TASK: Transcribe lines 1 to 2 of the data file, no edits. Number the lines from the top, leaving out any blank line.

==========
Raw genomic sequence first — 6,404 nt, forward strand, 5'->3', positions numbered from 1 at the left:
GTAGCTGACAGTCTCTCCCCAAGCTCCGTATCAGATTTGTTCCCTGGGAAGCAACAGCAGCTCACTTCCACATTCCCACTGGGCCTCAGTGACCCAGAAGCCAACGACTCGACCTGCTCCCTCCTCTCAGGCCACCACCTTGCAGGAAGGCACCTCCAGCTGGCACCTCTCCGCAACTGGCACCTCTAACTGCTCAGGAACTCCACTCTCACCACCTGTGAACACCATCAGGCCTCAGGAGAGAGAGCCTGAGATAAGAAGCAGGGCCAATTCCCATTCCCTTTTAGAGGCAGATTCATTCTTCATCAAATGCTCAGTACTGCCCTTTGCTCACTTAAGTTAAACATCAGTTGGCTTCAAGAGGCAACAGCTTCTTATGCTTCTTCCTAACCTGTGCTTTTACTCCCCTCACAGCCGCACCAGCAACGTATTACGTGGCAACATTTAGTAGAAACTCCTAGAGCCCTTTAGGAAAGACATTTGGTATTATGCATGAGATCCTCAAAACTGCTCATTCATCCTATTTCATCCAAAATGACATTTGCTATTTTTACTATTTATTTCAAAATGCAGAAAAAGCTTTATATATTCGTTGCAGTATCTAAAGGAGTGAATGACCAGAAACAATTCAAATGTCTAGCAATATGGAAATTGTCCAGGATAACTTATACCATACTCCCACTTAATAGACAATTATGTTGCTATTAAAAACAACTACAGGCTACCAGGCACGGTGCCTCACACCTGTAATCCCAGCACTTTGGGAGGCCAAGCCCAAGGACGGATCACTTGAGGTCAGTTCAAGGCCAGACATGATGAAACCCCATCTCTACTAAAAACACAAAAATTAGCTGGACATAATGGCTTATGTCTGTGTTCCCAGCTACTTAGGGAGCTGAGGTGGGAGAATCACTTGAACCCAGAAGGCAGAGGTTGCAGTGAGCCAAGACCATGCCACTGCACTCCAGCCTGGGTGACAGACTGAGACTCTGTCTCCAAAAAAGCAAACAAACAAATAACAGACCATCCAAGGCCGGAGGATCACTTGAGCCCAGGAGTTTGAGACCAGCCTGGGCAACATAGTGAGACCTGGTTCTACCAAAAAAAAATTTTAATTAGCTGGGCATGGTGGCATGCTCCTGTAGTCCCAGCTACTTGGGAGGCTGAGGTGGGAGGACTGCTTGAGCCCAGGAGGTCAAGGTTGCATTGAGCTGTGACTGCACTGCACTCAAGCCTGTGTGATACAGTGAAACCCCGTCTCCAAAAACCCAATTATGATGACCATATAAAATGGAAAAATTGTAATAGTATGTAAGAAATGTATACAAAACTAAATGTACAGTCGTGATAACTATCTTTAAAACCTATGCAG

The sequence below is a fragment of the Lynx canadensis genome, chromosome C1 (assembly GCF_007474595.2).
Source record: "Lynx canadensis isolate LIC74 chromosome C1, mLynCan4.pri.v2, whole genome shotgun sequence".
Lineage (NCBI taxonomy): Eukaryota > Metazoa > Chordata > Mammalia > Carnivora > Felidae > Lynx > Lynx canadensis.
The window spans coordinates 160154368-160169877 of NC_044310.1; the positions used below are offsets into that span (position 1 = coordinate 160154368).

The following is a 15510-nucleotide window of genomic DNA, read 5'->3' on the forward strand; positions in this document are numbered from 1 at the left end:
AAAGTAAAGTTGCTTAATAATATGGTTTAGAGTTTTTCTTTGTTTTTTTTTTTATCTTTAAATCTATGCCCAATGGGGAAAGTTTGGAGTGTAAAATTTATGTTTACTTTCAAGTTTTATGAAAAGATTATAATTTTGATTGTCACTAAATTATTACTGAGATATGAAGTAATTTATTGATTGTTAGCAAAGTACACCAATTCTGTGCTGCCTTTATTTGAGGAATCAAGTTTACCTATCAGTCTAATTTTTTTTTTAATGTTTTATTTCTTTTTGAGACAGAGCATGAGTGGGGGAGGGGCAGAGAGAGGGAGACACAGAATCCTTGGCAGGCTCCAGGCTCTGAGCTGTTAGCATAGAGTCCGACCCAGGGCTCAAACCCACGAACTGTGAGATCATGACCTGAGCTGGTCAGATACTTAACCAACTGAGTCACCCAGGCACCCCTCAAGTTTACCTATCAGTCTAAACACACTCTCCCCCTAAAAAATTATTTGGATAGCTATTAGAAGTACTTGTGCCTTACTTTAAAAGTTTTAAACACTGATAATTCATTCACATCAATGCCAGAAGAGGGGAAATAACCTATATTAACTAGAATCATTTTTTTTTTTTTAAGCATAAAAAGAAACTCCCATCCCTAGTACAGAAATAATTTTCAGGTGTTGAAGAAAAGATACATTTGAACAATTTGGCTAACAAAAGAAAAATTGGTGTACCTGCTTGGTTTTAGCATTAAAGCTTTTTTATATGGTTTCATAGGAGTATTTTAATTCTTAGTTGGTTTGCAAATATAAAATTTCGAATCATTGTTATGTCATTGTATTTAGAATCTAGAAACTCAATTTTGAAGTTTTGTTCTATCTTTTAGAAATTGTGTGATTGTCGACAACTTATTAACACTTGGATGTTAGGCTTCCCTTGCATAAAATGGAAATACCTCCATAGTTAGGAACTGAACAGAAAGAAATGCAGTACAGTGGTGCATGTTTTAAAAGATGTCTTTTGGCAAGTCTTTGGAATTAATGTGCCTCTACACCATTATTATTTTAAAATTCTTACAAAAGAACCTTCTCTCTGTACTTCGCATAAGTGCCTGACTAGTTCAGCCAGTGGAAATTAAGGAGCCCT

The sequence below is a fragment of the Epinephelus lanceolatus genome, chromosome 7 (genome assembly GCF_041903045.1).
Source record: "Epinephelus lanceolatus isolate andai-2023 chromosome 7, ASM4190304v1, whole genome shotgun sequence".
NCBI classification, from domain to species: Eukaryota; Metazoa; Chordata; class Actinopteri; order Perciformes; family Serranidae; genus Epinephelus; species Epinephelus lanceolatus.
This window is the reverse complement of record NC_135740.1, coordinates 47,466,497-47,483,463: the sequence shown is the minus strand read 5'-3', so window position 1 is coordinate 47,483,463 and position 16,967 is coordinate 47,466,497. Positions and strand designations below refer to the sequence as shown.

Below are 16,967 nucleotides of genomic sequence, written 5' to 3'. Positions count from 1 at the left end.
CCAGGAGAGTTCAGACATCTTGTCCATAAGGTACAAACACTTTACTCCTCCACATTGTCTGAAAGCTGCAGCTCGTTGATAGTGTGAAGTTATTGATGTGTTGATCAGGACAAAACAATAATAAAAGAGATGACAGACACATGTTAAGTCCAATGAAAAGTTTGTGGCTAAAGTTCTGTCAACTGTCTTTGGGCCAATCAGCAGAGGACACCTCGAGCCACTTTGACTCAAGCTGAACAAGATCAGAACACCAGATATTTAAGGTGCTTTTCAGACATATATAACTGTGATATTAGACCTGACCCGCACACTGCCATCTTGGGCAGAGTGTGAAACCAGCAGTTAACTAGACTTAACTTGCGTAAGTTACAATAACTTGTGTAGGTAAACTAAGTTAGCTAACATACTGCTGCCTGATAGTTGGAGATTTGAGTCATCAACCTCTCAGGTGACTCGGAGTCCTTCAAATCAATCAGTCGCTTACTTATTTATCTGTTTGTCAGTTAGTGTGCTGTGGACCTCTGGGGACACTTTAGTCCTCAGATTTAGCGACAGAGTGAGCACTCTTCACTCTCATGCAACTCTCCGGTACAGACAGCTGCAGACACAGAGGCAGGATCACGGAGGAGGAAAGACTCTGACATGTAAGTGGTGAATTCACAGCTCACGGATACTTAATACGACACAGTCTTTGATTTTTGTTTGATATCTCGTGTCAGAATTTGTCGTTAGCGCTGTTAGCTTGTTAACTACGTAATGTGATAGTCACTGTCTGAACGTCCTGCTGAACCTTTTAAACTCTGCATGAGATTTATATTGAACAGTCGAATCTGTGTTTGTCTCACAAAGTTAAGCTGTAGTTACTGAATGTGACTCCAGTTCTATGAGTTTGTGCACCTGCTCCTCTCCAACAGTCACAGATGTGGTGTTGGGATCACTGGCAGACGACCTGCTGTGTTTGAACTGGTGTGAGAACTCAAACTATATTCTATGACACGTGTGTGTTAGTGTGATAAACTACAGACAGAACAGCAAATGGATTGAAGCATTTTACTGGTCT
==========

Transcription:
Raw genomic sequence first — 6,404 nt, forward strand, 5'->3', positions numbered from 1 at the left:
GTAGCTGACAGTCTCTCCCCAAGCTCCGTATCAGATTTGTTCCCTGGGAAGCAACAGCAGCTCACTTCCACATTCCCACTGGGCCTCAGTGACCCAGAAGCCAACGACTCGACCTGCTCCCTCCTCTCAGGCCACCACCTTGCAGGAAGGCACCTCCAGCTGGCACCTCTCCGCAACTGGCACCTCTAACTGCTCAGGAACTCCACTCTCACCACCTGTGAACACCATCAGGCCTCAGGAGAGAGAGCCTGAGATAAGAAGCAGGGCCAATTCCCATTCCCTTTTAGAGGCAGATTCATTCTTCATCAAATGCTCAGTACTGCCCTTTGCTCACTTAAGTTAAACATCAGTTGGCTTCAAGAGGCAACAGCTTCTTATGCTTCTTCCTAACCTGTGCTTTTACTCCCCTCACAGCCGCACCAGCAACGTATTACGTGGCAACATTTAGTAGAAACTCCTAGAGCCCTTTAGGAAAGACATTTGGTATTATGCATGAGATCCTCAAAACTGCTCATTCATCCTATTTCATCCAAAATGACATTTGCTATTTTTACTATTTATTTCAAAATGCAGAAAAAGCTTTATATATTCGTTGCAGTATCTAAAGGAGTGAATGACCAGAAACAATTCAAATGTCTAGCAATATGGAAATTGTCCAGGATAACTTATACCATACTCCCACTTAATAGACAATTATGTTGCTATTAAAAACAACTACAGGCTACCAGGCACGGTGCCTCACACCTGTAATCCCAGCACTTTGGGAGGCCAAGCCCAAGGACGGATCACTTGAGGTCAGTTCAAGGCCAGACATGATGAAACCCCATCTCTACTAAAAACACAAAAATTAGCTGGACATAATGGCTTATGTCTGTGTTCCCAGCTACTTAGGGAGCTGAGGTGGGAGAATCACTTGAACCCAGAAGGCAGAGGTTGCAGTGAGCCAAGACCATGCCACTGCACTCCAGCCTGGGTGACAGACTGAGACTCTGTCTCCAAAAAAGCAAACAAACAAATAACAGACCATCCAAGGCCGGAGGATCACTTGAGCCCAGGAGTTTGAGACCAGCCTGGGCAACATAGTGAGACCTGGTTCTACCAAAAAAAAATTTTAATTAGCTGGGCATGGTGGCATGCTCCTGTAGTCCCAGCTACTTGGGAGGCTGAGGTGGGAGGACTGCTTGAGCCCAGGAGGTCAAGGTTGCATTGAGCTGTGACTGCACTGCACTCAAGCCTGTGTGATACAGTGAAACCCCGTCTCCAAAAACCCAATTATGATGACCATATAAAATGGAAAAATTGTAATAGTATGTAAGAAATGTATACAAAACTAAATGTACAGTCGTGATAACTATCTTTAAAACCTATGCAG